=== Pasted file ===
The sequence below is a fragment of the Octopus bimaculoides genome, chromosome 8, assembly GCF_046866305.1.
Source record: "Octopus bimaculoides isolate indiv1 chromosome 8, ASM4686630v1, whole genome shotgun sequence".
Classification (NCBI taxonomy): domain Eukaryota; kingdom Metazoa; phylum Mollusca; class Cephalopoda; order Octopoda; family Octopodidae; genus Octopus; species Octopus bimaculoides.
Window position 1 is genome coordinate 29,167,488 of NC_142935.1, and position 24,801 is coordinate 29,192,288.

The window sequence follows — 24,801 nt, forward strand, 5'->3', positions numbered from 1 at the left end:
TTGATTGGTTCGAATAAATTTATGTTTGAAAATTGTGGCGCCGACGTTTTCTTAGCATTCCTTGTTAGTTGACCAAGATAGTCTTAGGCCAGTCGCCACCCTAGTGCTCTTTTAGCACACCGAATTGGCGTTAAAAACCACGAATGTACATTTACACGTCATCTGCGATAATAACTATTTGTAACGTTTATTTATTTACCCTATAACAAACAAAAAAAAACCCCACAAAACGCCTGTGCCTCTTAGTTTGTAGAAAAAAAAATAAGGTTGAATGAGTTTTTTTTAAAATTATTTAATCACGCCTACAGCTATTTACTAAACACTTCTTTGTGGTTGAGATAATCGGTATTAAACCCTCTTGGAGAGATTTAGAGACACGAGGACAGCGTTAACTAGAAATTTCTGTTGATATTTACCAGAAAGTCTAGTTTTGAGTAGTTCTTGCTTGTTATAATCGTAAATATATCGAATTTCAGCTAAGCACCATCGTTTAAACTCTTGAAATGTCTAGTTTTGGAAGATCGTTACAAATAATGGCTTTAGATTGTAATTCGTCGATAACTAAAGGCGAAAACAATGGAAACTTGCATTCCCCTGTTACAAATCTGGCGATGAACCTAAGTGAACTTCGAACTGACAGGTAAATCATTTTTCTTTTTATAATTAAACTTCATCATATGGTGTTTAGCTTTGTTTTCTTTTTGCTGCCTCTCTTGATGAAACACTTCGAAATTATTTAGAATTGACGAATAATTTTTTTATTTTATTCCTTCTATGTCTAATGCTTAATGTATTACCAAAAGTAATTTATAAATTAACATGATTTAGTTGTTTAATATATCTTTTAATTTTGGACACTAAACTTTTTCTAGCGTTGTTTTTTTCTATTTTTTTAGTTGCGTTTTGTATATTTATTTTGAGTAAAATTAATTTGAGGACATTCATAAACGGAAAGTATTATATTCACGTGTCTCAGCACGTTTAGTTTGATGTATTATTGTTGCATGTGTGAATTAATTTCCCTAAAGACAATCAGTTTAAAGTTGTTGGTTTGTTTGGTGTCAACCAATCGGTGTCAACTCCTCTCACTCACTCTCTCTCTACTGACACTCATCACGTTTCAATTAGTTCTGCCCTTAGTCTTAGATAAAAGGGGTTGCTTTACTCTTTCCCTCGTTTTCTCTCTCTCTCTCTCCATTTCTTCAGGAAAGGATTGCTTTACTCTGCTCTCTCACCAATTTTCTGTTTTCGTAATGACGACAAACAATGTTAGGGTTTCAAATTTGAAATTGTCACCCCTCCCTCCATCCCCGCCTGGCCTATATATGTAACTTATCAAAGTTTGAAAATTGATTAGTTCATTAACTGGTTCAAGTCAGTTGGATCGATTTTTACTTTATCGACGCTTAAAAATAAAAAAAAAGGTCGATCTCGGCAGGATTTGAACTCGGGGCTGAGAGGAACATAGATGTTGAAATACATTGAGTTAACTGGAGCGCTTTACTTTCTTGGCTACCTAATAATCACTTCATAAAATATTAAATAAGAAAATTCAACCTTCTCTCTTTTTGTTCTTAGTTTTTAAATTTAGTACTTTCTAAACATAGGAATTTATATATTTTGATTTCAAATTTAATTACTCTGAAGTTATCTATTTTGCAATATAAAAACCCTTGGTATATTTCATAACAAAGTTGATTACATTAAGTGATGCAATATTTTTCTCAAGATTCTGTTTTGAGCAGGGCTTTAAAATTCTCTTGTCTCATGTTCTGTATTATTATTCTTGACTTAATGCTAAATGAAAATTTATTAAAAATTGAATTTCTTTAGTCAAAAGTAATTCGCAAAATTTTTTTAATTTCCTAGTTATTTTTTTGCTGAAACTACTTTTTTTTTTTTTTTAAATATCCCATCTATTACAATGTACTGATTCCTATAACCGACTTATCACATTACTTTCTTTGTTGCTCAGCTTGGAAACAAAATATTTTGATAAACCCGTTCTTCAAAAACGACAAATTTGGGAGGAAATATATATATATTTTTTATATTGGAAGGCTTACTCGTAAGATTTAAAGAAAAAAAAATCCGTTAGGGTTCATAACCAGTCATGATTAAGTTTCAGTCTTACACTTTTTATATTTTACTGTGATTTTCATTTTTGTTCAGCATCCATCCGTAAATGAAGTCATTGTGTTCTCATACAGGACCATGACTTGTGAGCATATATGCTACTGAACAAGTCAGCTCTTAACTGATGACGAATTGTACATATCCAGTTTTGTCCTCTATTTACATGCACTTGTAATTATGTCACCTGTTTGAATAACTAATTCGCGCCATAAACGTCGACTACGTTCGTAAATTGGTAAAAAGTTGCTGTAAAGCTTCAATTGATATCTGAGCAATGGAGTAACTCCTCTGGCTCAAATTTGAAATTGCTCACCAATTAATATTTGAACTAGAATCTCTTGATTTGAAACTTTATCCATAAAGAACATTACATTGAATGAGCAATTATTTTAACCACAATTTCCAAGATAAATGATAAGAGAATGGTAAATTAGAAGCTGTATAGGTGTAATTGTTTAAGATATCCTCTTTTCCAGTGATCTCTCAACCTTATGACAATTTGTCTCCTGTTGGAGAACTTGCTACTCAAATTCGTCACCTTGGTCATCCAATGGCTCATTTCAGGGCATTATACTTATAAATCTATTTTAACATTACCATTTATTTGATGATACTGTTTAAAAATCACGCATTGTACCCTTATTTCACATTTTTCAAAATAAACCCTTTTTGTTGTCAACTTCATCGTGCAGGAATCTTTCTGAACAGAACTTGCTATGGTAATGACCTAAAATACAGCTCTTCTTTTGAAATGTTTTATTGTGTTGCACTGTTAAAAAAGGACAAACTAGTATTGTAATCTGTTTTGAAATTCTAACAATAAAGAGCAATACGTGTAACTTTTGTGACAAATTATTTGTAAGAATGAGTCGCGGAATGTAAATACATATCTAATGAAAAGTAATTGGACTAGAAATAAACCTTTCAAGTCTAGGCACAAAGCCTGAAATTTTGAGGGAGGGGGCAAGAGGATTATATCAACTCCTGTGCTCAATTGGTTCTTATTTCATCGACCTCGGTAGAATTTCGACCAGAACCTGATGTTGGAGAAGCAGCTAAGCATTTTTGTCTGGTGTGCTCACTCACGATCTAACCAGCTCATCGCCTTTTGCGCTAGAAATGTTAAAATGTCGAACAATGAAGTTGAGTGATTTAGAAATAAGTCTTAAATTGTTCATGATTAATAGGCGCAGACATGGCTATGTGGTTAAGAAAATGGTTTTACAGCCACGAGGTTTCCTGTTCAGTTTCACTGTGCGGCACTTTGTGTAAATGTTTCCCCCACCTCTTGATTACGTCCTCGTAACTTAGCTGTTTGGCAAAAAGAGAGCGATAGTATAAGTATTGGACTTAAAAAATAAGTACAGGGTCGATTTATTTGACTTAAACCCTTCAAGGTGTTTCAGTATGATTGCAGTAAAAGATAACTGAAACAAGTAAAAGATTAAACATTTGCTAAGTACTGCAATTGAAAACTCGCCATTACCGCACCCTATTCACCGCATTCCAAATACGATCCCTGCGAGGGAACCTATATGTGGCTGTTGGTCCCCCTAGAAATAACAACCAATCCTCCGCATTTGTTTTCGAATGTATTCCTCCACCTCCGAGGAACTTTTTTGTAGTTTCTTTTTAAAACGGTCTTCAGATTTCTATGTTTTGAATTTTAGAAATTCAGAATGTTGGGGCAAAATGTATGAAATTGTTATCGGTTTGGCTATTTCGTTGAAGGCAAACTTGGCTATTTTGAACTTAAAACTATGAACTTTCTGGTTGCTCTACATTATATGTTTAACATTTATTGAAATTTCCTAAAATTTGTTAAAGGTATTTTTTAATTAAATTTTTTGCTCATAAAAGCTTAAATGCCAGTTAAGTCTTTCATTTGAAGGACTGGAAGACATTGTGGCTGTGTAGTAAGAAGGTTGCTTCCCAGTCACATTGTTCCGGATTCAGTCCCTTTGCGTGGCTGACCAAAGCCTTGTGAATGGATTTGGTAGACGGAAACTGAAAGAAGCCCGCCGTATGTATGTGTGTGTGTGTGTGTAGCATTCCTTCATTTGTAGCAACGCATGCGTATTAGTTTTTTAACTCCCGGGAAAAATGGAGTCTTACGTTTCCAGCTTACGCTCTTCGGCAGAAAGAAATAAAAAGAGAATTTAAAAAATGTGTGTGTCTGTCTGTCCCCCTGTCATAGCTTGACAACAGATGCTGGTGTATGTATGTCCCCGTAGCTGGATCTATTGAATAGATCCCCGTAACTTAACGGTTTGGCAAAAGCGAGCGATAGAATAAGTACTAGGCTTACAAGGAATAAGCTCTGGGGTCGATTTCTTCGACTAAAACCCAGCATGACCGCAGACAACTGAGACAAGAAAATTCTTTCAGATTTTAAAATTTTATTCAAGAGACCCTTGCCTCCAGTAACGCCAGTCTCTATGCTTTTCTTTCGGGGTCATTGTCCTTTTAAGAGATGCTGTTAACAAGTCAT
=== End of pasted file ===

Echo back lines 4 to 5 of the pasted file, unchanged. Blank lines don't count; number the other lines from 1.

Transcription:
Window position 1 is genome coordinate 29,167,488 of NC_142935.1, and position 24,801 is coordinate 29,192,288.

The window sequence follows — 24,801 nt, forward strand, 5'->3', positions numbered from 1 at the left end: